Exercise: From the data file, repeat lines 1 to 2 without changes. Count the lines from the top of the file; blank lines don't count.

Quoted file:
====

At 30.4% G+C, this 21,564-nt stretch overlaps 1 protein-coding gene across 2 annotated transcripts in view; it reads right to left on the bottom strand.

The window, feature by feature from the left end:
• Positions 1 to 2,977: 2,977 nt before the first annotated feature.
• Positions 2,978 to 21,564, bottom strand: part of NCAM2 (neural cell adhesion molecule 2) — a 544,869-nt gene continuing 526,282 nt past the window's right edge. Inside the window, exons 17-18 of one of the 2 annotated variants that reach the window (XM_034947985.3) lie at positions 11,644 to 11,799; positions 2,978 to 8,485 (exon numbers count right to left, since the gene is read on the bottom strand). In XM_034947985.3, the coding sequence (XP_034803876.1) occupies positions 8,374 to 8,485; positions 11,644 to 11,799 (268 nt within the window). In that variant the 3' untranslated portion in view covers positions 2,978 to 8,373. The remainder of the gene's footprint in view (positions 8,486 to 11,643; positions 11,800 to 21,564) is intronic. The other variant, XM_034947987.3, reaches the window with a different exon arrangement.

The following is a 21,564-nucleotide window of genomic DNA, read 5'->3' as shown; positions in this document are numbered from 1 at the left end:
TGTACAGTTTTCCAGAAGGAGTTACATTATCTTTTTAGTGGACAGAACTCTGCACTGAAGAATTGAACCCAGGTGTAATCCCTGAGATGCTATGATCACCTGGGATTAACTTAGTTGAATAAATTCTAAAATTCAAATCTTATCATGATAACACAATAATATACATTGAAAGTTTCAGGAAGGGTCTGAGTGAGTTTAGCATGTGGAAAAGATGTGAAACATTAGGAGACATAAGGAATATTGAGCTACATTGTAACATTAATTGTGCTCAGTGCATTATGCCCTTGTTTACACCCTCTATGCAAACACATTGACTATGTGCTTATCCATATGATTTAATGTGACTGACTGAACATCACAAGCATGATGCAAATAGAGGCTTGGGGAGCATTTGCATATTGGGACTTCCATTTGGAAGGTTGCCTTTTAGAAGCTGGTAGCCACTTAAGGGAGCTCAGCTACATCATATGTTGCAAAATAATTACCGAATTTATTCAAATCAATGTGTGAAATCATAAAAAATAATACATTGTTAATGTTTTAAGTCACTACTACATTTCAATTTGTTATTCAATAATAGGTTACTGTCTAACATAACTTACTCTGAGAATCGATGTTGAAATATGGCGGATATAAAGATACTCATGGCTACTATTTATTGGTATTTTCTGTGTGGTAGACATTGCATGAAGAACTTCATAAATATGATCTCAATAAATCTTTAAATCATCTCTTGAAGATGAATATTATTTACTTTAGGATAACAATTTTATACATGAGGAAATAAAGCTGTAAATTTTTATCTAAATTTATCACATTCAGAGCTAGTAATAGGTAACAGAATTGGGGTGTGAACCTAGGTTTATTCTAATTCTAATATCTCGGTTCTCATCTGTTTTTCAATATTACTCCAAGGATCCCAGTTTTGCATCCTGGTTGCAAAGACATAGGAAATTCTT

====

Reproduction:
At 30.4% G+C, this 21,564-nt stretch overlaps 1 protein-coding gene across 2 annotated transcripts in view; it reads right to left on the bottom strand.

The window, feature by feature from the left end: